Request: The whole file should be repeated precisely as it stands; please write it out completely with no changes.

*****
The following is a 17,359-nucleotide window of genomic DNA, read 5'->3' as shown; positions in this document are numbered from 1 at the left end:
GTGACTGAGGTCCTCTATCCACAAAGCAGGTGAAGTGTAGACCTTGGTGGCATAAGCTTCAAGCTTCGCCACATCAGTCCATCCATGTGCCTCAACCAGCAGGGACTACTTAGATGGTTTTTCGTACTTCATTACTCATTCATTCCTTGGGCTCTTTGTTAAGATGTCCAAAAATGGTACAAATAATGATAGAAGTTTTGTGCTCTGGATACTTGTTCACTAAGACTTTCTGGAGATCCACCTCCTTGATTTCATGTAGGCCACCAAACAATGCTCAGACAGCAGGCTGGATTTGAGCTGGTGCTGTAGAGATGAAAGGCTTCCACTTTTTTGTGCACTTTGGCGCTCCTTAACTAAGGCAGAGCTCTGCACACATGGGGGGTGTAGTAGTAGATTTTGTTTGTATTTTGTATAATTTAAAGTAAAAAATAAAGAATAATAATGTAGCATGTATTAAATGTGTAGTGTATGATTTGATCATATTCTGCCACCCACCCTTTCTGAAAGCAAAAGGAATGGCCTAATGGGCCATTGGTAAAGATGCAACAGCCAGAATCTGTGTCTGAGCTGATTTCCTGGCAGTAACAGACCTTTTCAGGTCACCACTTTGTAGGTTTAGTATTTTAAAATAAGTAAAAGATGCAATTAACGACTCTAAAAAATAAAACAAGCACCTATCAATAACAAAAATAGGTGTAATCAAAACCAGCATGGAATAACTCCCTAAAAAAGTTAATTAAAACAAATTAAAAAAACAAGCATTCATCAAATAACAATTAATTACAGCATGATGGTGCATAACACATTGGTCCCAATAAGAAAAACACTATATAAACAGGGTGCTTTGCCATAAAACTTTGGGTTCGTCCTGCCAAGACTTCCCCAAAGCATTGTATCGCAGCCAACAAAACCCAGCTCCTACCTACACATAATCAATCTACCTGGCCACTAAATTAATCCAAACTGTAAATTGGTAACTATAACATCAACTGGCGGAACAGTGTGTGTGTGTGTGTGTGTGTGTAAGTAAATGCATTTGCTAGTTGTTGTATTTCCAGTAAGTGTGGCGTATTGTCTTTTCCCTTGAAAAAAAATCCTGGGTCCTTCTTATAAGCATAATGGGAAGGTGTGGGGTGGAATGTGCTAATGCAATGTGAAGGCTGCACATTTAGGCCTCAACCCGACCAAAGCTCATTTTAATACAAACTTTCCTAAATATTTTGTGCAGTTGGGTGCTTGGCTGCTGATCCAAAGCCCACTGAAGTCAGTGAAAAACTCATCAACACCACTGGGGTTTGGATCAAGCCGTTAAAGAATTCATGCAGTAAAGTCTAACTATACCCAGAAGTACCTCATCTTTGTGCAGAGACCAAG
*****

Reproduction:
The following is a 17,359-nucleotide window of genomic DNA, read 5'->3' as shown; positions in this document are numbered from 1 at the left end:
GTGACTGAGGTCCTCTATCCACAAAGCAGGTGAAGTGTAGACCTTGGTGGCATAAGCTTCAAGCTTCGCCACATCAGTCCATCCATGTGCCTCAACCAGCAGGGACTACTTAGATGGTTTTTCGTACTTCATTACTCATTCATTCCTTGGGCTCTTTGTTAAGATGTCCAAAAATGGTACAAATAATGATAGAAGTTTTGTGCTCTGGATACTTGTTCACTAAGACTTTCTGGAGATCCACCTCCTTGATTTCATGTAGGCCACCAAACAATGCTCAGACAGCAGGCTGGATTTGAGCTGGTGCTGTAGAGATGAAAGGCTTCCACTTTTTTGTGCACTTTGGCGCTCCTTAACTAAGGCAGAGCTCTGCACACATGGGGGGTGTAGTAGTAGATTTTGTTTGTATTTTGTATAATTTAAAGTAAAAAATAAAGAATAATAATGTAGCATGTATTAAATGTGTAGTGTATGATTTGATCATATTCTGCCACCCACCCTTTCTGAAAGCAAAAGGAATGGCCTAATGGGCCATTGGTAAAGATGCAACAGCCAGAATCTGTGTCTGAGCTGATTTCCTGGCAGTAACAGACCTTTTCAGGTCACCACTTTGTAGGTTTAGTATTTTAAAATAAGTAAAAGATGCAATTAACGACTCTAAAAAATAAAACAAGCACCTATCAATAACAAAAATAGGTGTAATCAAAACCAGCATGGAATAACTCCCTAAAAAAGTTAATTAAAACAAATTAAAAAAACAAGCATTCATCAAATAACAATTAATTACAGCATGATGGTGCATAACACATTGGTCCCAATAAGAAAAACACTATATAAACAGGGTGCTTTGCCATAAAACTTTGGGTTCGTCCTGCCAAGACTTCCCCAAAGCATTGTATCGCAGCCAACAAAACCCAGCTCCTACCTACACATAATCAATCTACCTGGCCACTAAATTAATCCAAACTGTAAATTGGTAACTATAACATCAACTGGCGGAACAGTGTGTGTGTGTGTGTGTGTGTGTAAGTAAATGCATTTGCTAGTTGTTGTATTTCCAGTAAGTGTGGCGTATTGTCTTTTCCCTTGAAAAAAAATCCTGGGTCCTTCTTATAAGCATAATGGGAAGGTGTGGGGTGGAATGTGCTAATGCAATGTGAAGGCTGCACATTTAGGCCTCAACCCGACCAAAGCTCATTTTAATACAAACTTTCCTAAATATTTTGTGCAGTTGGGTGCTTGGCTGCTGATCCAAAGCCCACTGAAGTCAGTGAAAAACTCATCAACACCACTGGGGTTTGGATCAAGCCGTTAAAGAATTCATGCAGTAAAGTCTAACTATACCCAGAAGTACCTCATCTTTGTGCAGAGACCAAG